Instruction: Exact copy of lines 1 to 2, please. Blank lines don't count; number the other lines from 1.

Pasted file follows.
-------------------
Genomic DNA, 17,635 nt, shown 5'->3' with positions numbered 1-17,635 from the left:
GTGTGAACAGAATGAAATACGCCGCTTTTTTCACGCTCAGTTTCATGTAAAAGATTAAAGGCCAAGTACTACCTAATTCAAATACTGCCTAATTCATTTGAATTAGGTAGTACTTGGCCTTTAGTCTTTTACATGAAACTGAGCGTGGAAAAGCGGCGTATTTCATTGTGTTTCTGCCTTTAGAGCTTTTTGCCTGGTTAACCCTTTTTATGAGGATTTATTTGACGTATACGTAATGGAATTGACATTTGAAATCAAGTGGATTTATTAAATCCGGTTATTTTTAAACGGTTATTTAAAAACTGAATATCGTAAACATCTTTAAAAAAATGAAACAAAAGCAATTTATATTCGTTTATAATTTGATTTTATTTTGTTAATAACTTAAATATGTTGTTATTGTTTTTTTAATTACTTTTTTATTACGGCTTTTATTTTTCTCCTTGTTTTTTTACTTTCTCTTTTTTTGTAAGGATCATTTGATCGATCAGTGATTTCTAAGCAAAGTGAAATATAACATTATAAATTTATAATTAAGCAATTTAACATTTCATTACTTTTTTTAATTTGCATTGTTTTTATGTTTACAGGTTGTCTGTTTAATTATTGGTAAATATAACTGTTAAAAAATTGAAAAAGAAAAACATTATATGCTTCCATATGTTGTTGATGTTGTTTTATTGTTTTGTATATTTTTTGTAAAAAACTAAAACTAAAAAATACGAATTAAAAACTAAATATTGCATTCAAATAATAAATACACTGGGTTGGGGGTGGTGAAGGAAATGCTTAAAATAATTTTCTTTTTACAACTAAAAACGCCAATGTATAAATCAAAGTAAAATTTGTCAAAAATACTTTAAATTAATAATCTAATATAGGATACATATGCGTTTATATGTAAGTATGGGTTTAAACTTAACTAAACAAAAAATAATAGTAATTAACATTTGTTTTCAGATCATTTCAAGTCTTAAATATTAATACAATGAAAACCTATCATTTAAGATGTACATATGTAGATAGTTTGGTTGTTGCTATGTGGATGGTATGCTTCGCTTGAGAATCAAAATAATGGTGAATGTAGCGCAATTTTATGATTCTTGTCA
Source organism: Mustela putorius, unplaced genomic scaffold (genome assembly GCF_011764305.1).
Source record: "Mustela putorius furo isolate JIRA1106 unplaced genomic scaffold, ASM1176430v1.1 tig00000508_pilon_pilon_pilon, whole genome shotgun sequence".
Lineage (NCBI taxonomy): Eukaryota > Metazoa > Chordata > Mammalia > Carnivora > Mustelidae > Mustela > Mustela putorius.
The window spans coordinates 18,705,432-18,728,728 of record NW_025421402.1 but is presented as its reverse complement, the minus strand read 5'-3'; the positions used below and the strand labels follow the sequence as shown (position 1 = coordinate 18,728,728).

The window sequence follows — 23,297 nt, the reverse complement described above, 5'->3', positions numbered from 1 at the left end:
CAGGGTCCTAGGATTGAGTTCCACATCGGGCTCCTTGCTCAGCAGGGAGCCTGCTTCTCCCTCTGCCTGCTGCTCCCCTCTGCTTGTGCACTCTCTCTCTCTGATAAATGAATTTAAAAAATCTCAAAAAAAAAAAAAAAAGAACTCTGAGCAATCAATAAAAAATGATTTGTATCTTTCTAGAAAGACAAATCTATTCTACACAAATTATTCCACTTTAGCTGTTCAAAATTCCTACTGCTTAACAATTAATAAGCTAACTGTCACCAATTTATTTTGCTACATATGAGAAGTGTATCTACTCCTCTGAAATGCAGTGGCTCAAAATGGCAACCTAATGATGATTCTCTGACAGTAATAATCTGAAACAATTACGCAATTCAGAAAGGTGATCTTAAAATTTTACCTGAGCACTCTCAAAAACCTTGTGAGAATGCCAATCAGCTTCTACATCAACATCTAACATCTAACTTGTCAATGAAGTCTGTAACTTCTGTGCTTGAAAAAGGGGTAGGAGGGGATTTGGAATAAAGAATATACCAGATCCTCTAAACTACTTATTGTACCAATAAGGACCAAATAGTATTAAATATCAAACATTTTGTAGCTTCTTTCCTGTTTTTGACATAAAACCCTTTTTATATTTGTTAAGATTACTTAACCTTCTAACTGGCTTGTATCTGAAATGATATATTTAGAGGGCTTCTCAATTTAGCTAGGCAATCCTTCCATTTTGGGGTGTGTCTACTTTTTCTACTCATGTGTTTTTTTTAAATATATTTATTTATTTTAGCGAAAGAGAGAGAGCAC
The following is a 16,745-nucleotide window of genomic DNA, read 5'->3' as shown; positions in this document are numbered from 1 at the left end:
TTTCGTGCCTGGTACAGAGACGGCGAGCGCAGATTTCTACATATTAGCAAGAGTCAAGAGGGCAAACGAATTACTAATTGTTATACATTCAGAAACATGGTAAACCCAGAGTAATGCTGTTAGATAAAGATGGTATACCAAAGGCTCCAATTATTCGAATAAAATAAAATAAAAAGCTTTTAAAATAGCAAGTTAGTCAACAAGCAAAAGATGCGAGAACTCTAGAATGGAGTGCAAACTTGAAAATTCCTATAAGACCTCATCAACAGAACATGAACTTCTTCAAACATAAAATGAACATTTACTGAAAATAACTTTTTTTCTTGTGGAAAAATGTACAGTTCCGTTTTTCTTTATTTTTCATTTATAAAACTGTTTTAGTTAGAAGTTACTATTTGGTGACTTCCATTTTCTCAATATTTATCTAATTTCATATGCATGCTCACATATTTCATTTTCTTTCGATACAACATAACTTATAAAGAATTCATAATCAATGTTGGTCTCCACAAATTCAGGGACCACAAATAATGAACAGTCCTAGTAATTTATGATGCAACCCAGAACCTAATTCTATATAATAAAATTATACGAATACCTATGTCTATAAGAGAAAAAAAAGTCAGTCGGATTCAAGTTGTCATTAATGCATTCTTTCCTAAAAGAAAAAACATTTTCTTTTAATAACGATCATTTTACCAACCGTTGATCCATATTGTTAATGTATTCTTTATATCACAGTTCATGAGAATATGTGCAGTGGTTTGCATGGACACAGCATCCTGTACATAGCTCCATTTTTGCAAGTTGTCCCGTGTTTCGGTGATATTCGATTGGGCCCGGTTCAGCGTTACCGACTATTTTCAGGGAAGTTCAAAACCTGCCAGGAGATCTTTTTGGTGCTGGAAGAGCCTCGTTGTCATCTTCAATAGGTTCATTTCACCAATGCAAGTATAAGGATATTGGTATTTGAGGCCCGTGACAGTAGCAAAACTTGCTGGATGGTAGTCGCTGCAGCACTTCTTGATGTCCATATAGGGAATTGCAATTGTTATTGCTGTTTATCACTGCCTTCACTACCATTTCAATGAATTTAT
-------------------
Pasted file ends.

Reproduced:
Genomic DNA, 17,635 nt, shown 5'->3' with positions numbered 1-17,635 from the left:
GTGTGAACAGAATGAAATACGCCGCTTTTTTCACGCTCAGTTTCATGTAAAAGATTAAAGGCCAAGTACTACCTAATTCAAATACTGCCTAATTCATTTGAATTAGGTAGTACTTGGCCTTTAGTCTTTTACATGAAACTGAGCGTGGAAAAGCGGCGTATTTCATTGTGTTTCTGCCTTTAGAGCTTTTTGCCTGGTTAACCCTTTTTATGAGGATTTATTTGACGTATACGTAATGGAATTGACATTTGAAATCAAGTGGATTTATTAAATCCGGTTATTTTTAAACGGTTATTTAAAAACTGAATATCGTAAACATCTTTAAAAAAATGAAACAAAAGCAATTTATATTCGTTTATAATTTGATTTTATTTTGTTAATAACTTAAATATGTTGTTATTGTTTTTTTAATTACTTTTTTATTACGGCTTTTATTTTTCTCCTTGTTTTTTTACTTTCTCTTTTTTTGTAAGGATCATTTGATCGATCAGTGATTTCTAAGCAAAGTGAAATATAACATTATAAATTTATAATTAAGCAATTTAACATTTCATTACTTTTTTTAATTTGCATTGTTTTTATGTTTACAGGTTGTCTGTTTAATTATTGGTAAATATAACTGTTAAAAAATTGAAAAAGAAAAACATTATATGCTTCCATATGTTGTTGATGTTGTTTTATTGTTTTGTATATTTTTTGTAAAAAACTAAAACTAAAAAATACGAATTAAAAACTAAATATTGCATTCAAATAATAAATACACTGGGTTGGGGGTGGTGAAGGAAATGCTTAAAATAATTTTCTTTTTACAACTAAAAACGCCAATGTATAAATCAAAGTAAAATTTGTCAAAAATACTTTAAATTAATAATCTAATATAGGATACATATGCGTTTATATGTAAGTATGGGTTTAAACTTAACTAAACAAAAAATAATAGTAATTAACATTTGTTTTCAGATCATTTCAAGTCTTAAATATTAATACAATGAAAACCTATCATTTAAGATGTACATATGTAGATAGTTTGGTTGTTGCTATGTGGATGGTATGCTTCGCTTGAGAATCAAAATAATGGTGAATGTAGCGCAATTTTATGATTCTTGTCA